by Ken Lain, the mountain gardener
On the Go Answer – Readers Digest-type Condensed Version of this Article
- Wildflowers are best planted in winter
- Most flowers prefer at least 6 six hours of sun per day
- Hydromulch – blend wildflower seed in Watters Premium Mulch and spread
- Keep seedbed moist
- Plant only perennial wildflower seed to come back in spring
- Watters Garden Center mixes their own Arizona wildflower blends
This is the ideal month to start a new wildflower garden in 2020.
Few plants in the garden deliver a more natural appearance than wildflowers. Although true success with wildflowers is dependent upon timing, adhere to these simple tips, tricks, and techniques, and you can paint a swathe of color across your springtime landscape.
A pure wildflower seed needs the freeze-thaw cycle of late winter and early spring to germinate properly. This is especially true for the most popular varieties like the poppy. Cold weather cracks open a wildflower seed’s hull, so it can make its way into the soil. That’s why sowing the seed now through March is the ideal planting window.
Proper seed to soil contact is essential to achieve an unbeaten stand of wildflowers. There are wildflower seeds that are seemingly weightless. Designed to float they can be light as feathers, and, therefore, a challenge to get down into the soil. Casually scattering these seeds on unprepared soil will bring disappointing results. A bit of work and patience is essential to a successful show of spring blooms.
Four simple steps make the difference between wildflower success and failure. Here are the specific planting techniques that guarantee a breathtaking crop of wildflowers:
Step 1: Select and prepare the planting area. Most wildflowers need a considerable amount of sunshine so choose an area that receives at least six hours of light daily.
Planting in weed-free soil assures optimal results so pull out any growth you don’t want growing with your wildflowers. Then rake the seedbed to loosen the top 1”- 2″ inches of soil. I find that better growth occurs when ‘All Purpose Plant Food’ 7-4-4 is mixed into the topsoil. The food releases slowly providing the specific nutrient support needed during the germination period and throughout the growing season.
Step 2: Create your own hydro mulch. Often seeds in a mix are so small you can barely tell if you have spread them evenly across the soil. So, to avoid this drawback buy a bag of Watters Premium Mulch, pour it into a wheelbarrow and mix in the seed. Spread this seed-mulch blend over the prepared seedbed. This simple trick helps you see precisely where the seed is placed, ensures good seed-to-soil contact, insulates the seed, and camouflages it from hungry birds.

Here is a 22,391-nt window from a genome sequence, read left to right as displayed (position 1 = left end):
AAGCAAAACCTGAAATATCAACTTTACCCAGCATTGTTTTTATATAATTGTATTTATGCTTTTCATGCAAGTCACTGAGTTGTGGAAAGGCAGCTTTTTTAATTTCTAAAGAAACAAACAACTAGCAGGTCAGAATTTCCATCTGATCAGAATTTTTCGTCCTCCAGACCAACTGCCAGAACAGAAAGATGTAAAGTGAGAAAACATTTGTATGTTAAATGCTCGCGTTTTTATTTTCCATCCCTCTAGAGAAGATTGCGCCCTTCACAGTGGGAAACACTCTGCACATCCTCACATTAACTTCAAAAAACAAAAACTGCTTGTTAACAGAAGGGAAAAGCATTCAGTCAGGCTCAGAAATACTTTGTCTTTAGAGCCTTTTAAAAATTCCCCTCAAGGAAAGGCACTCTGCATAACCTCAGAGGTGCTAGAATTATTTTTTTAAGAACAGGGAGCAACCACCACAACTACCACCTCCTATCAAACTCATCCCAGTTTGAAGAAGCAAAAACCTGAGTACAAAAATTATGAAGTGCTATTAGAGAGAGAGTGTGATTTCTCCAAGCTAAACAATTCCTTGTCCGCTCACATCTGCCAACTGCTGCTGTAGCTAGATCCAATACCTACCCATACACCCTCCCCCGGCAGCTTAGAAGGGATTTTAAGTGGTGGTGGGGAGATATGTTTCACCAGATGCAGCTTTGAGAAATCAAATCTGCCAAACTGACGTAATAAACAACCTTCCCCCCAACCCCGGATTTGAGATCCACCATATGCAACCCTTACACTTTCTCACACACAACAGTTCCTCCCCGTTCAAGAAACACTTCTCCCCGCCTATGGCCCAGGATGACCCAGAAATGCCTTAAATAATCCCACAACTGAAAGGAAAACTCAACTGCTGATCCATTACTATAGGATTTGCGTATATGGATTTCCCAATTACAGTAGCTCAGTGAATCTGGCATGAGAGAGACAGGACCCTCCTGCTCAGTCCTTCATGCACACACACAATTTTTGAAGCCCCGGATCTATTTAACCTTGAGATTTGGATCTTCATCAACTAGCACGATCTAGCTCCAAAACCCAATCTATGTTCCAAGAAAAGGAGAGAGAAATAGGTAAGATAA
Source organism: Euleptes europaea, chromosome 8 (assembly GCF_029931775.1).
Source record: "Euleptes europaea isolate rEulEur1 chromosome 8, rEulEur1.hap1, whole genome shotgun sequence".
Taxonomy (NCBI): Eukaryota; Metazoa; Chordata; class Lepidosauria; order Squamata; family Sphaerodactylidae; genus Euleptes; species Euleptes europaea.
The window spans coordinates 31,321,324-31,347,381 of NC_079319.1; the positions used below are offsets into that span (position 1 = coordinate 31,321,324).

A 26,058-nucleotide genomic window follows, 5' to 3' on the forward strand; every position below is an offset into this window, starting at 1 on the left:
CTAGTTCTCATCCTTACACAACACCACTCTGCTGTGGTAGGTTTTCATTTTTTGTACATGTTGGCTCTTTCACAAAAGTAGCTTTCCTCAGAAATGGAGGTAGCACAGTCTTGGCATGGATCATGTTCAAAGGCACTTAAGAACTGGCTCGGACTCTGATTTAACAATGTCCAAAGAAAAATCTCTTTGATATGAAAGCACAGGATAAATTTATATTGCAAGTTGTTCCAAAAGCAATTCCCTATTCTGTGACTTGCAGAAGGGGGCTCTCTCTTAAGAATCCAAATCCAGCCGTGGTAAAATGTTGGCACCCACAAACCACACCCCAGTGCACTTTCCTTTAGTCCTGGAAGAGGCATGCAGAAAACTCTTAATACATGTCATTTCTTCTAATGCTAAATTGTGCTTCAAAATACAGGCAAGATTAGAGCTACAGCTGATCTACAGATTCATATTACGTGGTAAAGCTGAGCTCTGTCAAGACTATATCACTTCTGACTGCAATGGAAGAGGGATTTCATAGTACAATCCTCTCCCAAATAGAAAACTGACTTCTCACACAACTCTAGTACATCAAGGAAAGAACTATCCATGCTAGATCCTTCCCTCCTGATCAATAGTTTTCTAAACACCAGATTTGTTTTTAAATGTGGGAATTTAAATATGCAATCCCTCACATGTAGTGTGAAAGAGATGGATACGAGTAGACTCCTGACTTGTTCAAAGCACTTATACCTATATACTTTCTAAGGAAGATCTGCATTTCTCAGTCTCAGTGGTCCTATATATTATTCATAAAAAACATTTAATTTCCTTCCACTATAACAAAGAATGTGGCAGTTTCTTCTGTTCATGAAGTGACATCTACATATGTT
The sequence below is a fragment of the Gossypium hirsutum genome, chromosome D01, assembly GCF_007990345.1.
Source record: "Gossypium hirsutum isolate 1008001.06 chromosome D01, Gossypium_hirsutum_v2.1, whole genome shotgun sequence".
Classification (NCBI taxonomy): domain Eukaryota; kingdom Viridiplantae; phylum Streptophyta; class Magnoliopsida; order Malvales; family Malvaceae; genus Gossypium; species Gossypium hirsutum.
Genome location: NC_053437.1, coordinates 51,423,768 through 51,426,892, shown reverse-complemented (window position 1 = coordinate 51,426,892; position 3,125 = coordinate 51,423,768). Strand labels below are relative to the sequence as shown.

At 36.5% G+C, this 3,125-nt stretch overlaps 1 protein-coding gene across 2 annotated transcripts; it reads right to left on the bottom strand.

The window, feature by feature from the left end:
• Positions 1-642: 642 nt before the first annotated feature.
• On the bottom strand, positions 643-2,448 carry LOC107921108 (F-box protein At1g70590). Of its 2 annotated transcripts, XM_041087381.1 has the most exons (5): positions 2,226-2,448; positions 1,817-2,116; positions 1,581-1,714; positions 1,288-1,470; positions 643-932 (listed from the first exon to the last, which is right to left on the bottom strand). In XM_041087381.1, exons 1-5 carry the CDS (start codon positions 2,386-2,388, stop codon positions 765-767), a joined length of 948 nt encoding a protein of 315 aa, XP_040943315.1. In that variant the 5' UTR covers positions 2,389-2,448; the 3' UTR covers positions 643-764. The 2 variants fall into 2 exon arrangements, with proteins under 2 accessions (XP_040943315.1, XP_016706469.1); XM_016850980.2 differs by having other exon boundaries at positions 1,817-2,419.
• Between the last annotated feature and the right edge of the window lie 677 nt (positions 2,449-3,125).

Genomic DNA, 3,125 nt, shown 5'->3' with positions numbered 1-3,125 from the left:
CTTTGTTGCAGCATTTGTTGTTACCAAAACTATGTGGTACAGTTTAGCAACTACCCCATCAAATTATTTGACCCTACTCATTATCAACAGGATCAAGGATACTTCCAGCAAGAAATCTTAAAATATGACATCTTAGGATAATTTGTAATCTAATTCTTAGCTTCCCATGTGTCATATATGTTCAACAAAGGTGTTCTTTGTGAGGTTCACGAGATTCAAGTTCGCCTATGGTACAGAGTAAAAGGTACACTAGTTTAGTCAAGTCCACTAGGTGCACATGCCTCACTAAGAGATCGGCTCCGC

Step 3: Keep the seedbed moist. If sufficient moisture is present, some seeds can germinate by the end of February. Regardless of planting location, your wildflowers will require supplemental water if it does not rain enough to keep the seedbed moist. Even good snow will maximize germination.
Wildflower Caution! Quality is difficult to spot in wildflower seeds and presents a problem because many shortcuts are taken in the industry. To keep down cost, many blends of wildflower seeds are composed of filler and cheap annual seed. You want high-quality seeds that will come back year after year, spreading their blooming joy to other parts of the landscape.
Although I’ve designed numerous local mixes specifically for our region, here I’m only mentioning some of my pet choices. My favorite easy-to-grow blend is my ‘Arizona Wildflower Blend.’ This low water, high show mix is easy to grow. It contains seeds for Indian paintbrush, California poppy, penstemon, columbine, and Arizona lupine to name a few.
The most popular blend is my ‘Parade of Poppies.’ Far more than the common California poppy, this mix is comprised of seven different poppy flowers. Its different blooms deliver a truly spectacular show.
For zero care landscapes, commercial, and investment properties I suggest the ‘Drought Tolerant Mix.’ For planting next to the forest and the presence of deer, try my ‘Deer Resistant Wildflower Mixture.’ To bring bees back into a garden to help pollinate fruit trees and vegetables go with Watters ‘Pollinator Wildflower Mix’.
The next time you visit the garden center ask for my free handout ‘Growing Better Wildflowers.’ It offers detailed information for growing those always- beloved natural-looking colorful spring flowers.
January classes and instructors are finalized, and the rest of the Spring schedule is almost completed. Here are the topics for the first classes of 2020:
January 18 @ 9:30 am: Top Landscape Designs with Flare
January 25 @ 9:30 am: Why January is the Month to Plant Wildflowers
February 1 @ 9:30 am: Winter Soil Preparation for Growing Success
Until next week, I’ll be helping local gardeners with garden soil here at Watters Garden Center.